All The Things About French Interior Design
French interior design is known for its sophistication as well as its light-hearted approach. French style in interior designs blends regal with rustic. For example, rococo is an 18th-century French art and furniture style that is ornately elegant and it is often combined with a rustic decor look that dates back to the earliest peasant farmers living in the country sides of France. This style of casual elegance is known as French Country and it’s still a popular type of decor that is now used worldwide.
French Interior Design Ideas
Architectural Elements – Exquisite architectural elements make French interiors lovely before they’re graced with a single stick of furniture. Details like crown and cornice molding, raised wall panels, pilasters and pediments, mullioned doors and casement windows are fairly common. Emulate the look by adding stock and specialty moldings, French doors and new hardware, such as decorative door plates.
Cozy French Interior Design
Floors – French interiors have beautiful floors—gleaming hardwoods or cool expanses of elegant marble. There’s no need to cover every inch with rugs and carpets. Remove all but your finest rugs. If you have a hardwood floor, wax it until it glows. Pull up that wall-to-wall carpet and faux paint large marble squares on the concrete sub-floor or install wood in a herringbone or parquet pattern.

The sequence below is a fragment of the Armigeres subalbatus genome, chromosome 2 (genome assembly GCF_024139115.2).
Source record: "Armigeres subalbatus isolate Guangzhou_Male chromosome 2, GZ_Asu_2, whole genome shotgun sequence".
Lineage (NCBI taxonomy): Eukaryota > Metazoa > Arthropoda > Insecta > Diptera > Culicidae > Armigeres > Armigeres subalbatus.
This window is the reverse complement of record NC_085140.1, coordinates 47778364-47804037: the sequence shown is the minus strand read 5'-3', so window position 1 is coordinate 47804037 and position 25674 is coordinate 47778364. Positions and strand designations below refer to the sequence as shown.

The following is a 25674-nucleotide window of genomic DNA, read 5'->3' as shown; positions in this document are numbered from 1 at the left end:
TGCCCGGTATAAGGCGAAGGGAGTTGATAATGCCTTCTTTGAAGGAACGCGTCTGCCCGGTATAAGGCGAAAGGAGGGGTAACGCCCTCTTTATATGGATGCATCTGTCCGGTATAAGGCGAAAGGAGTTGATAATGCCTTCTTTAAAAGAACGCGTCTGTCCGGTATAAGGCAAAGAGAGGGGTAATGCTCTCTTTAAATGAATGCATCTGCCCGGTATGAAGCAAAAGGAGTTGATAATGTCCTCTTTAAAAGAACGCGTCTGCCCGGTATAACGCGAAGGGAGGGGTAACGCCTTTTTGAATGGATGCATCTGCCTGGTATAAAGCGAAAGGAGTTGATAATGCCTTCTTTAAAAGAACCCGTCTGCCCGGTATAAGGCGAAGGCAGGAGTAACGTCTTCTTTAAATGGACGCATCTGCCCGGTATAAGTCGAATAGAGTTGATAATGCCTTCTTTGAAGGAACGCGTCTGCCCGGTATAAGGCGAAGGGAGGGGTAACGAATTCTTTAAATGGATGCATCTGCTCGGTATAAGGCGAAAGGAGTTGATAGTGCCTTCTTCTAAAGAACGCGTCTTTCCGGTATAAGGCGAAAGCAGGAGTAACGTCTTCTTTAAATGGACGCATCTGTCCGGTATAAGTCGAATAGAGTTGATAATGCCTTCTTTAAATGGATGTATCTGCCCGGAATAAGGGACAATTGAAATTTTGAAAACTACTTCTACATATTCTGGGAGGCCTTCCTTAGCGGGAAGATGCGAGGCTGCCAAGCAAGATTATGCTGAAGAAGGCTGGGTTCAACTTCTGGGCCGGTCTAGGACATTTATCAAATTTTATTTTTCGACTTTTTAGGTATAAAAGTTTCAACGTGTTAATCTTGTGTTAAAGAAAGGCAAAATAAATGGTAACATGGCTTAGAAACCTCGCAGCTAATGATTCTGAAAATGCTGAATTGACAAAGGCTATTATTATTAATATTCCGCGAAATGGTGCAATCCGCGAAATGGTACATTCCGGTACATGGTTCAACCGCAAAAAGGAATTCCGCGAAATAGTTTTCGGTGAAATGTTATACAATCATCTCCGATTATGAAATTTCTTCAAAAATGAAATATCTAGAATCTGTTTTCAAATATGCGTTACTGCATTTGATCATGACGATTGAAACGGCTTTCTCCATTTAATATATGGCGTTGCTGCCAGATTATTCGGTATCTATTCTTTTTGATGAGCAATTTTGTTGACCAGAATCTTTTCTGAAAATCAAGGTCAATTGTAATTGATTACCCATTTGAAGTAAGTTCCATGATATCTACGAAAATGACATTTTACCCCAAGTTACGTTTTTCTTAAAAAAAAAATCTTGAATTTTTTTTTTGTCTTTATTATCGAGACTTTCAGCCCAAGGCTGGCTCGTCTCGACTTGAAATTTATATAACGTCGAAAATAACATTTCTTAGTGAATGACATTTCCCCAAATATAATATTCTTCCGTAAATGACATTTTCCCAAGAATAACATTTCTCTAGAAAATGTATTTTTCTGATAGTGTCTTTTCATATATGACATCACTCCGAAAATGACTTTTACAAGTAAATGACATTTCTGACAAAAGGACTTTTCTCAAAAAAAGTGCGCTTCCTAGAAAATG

Colors – Color schemes vary, but classic combinations include black and white, white on white, and the pale palette of white, cream, light gray, pale butter yellow and French blue. For deeper color, use combinations of deep rose, red, bottle green, ochre, peacock blue and black.
Furniture – French furniture spans many styles and periods. French interiors often include pieces from a number of periods, including Baroque, Regency, Rococo and Empire—perhaps even with a bit of Art Nouveau and Art Deco tossed in the mix. Collect antiques, or good reproductions, in historical French styles. Mix them all together, as if you inherited several centuries’ worth of family pieces. Don’t be afraid to add a few modern touches, like a contemporary sofa covered in plush velvet or an abstract painting.
Lighting – Interior lighting is crucial for any room. In France, it’s an art form. Scour antique stores and online auctions for chandeliers, wall sconces and candelabra in historical French styles. Look for shapely branches, gilt and crystal baubles. For even more ambiance, add black, red or bottle green shades to your table lamps.
Floral French Interior Design
Details – Ornate gilt, carving and ormolu are common details in French decorating. Mix them with sleek lacquered or mirrored finishes. Use lush, opulent fabrics on your upholstery, pillows and windows. Replace plain hardware with antique or reproduction pieces.
Accessories – Complete your French inspired interior with the right accessories, from fine antiques to those you might have picked up for pennies at a Paris flea market. Hang gilt-framed mirrors and paintings. Toss a pair of plump silk pillows on the sofa. Invest in an antique clock or a marble bust and pedestal. Place an elegant screen in a corner. Fill a fine porcelain or crystal vase with fresh flowers.